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I am an experienced online journalist and political editor working for Trinity Mirror papers in the West Midlands and the North East, based in the Parliamentary Press Gallery at Westminster.

I understand how government, Parliament and political parties work. I am equally at home digging out stories from data, social media or interviews as I am covering major set-piece events or explaining how things work to readers.

I produce content which is shareable and promote my work on social media.

My experience with content management systems and knowledge of HTML allows me to include charts, embedded content from third parties and formatting in my work, to create content which encourages interaction and keeps readers on the page.

Contact me at This email address is being protected from spambots. You need JavaScript enabled to view it. (but please send press releases to my work email at This email address is being protected from spambots. You need JavaScript enabled to view it. as this is the email I monitor during working hours).

A 12 -year-old girl was airlifted to hospital after being involved in a traffic accident in Lichfield on Sunday.

It's a story the people of Lichfield and the surrounding area might be interested in. And to its credit, local paper the Lichfield Mercury has the tale up on the front page of its website.

But search in Google News for "girl airlifted Lichfield" and the sites that come up are the BBC and the Lichfield Blog (at least for me, as I write this). The Mercury is nowhere to be seen. Sammy J
The Lichfield Blog claims to be edited by "Sammy J" - better known as Lichfield's statue of Samuel Johnson.
Image by Tim Ellis, published under Creative Commons License.

That seems to me like a good example of the challenge facing existing newspaper websites.

The issue is not so much, despite the claims of some "social media" enthusiasts, that established newspapers don't "get it" when it comes to the Internet.

Both the Lichfield Blog and the Lichfield Mercury's site - clumsily named thisislichfield - have social media elements.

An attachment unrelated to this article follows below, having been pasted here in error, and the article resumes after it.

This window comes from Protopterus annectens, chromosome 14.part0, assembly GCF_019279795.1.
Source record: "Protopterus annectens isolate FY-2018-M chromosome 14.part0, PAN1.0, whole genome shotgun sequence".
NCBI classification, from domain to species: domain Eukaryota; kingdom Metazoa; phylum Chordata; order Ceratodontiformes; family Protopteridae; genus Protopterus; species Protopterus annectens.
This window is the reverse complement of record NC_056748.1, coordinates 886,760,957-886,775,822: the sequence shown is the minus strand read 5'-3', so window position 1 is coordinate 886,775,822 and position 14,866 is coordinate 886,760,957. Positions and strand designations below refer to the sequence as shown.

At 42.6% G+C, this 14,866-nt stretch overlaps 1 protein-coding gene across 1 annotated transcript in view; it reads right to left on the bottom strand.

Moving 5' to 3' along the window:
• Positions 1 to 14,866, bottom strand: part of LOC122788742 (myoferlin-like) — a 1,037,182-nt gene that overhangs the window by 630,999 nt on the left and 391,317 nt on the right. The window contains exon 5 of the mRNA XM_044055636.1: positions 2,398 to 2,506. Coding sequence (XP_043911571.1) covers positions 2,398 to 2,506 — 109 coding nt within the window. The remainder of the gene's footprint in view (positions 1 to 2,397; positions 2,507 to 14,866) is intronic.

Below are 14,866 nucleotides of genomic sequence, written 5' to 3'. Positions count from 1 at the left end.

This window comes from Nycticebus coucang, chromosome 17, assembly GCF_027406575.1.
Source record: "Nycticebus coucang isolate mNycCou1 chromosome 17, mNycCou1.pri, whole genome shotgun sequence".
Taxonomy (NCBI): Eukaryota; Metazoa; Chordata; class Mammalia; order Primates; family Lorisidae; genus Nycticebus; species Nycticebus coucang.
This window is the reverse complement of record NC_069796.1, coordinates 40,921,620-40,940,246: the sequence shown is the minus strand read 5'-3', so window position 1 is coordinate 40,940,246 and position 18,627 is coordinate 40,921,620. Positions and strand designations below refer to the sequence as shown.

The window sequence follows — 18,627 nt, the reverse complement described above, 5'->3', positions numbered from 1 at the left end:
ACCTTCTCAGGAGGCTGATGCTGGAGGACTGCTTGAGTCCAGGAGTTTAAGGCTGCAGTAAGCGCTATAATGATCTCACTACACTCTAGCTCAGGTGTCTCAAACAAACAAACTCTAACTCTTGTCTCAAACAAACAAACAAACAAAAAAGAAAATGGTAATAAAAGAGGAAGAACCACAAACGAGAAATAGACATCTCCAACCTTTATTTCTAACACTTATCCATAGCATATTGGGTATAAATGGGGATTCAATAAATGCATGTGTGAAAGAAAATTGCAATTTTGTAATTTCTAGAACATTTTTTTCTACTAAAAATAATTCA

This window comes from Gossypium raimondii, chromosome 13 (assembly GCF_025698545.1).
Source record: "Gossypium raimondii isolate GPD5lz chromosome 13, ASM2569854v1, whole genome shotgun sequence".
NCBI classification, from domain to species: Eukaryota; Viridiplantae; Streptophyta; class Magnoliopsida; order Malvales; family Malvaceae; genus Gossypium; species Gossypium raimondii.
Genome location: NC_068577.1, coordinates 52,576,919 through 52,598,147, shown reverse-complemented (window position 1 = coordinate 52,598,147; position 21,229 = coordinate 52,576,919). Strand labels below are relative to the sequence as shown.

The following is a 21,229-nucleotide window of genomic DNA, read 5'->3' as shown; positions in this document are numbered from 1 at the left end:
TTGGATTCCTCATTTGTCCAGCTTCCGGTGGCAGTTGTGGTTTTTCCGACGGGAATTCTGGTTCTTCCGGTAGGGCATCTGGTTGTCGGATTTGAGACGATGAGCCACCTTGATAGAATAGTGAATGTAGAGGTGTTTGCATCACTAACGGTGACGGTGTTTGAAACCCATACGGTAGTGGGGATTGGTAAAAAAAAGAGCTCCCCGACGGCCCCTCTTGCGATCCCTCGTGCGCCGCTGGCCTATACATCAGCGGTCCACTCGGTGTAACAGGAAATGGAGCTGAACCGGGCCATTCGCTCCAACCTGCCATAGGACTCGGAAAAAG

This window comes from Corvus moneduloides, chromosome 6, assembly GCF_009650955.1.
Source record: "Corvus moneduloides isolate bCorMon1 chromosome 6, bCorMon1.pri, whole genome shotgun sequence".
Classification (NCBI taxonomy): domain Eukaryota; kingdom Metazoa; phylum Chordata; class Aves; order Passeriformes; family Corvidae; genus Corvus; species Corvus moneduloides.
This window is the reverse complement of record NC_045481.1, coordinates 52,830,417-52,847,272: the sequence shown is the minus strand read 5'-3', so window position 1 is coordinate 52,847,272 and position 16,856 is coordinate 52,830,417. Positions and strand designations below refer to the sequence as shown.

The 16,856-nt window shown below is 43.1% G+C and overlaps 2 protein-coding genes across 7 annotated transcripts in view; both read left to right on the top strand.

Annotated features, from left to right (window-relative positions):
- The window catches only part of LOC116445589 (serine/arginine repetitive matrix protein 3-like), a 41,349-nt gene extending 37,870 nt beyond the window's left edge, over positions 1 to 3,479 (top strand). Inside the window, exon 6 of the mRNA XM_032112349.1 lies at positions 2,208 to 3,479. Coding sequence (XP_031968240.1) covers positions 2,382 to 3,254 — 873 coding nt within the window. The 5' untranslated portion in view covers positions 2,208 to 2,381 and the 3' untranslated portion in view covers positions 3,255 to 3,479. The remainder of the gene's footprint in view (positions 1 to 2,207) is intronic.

They both invite readers to comment on stories. The blog also invites ratings, while the Mercury doesn't. The Mercury has icons for sharing stories (on Facebook, Digg etc), while the Blog doesn't.

Bizarrely, the Mercury doesn't seem to offer an RSS feed, which is a big minus. But they are basically doing the same thing.

Despite using Wordpress, a platform usually associated with blogging, the Lichfield Blog even looks like a newspaper website rather than a traditional blog (not a criticism - it looks better than most websites for small newspapers, in fact).

If it was named The Lichfield News it could happily describe itself as a news website rather than a Blog.

What the Lichfield Blog does demonstrate, however, is how easy it is to set up a news website, and one that looks professional, if there are people who have the time to do so.

It's even fairly easy to get listed on Google News, although I do wonder how it meets Google's requirement that it be "written and maintained by a clear organization" when the editor claims to be Lichfield's statue of Samuel Johnson. But I'm glad it's listed - no reason why it shouldn't be.

The Blog is well written and seems to be updated more than the Mercury website.

It doesn't appear to be written by a professional journalist, (the intro to the story about the accident is "a crash involving a van and a lorry in Lichfield saw a 12-year-old girl ....") but I doubt many readers care. [Update - I was wrong about this, the main writer is a trained journalist]

Despite running Google ads, the Lichfield blog is a non-profit project. You need a hell of a lot of people clicking your Google links to pay one person's salary, so I'm not surprised.

Is this the future of local journalism - kind of like what we have already, except people don't get paid for it? Quite possibly.

One big challenge for commercial newspapers is that an obvious response to websites which use a free CMS and don't pay their staff is to cut their own expenses to the bone.

But anything which reduces the quality of the journalism they offer is, surely, only likely to make alternative offerings even more attractive to their audience.

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About me

Jonathan Walker Political Editor of the Birmingham Post, Birmingham Mail, Sunday Mercury, Coventry Telegraph, Newcastle Journal, Newcastle Chronicle and Sunday Sun.

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Email jonathan@walkerjon.com (but please send press releases to my work email which is
jon.walker@trinitymirror.com, as this is the email I monitor during working hours).

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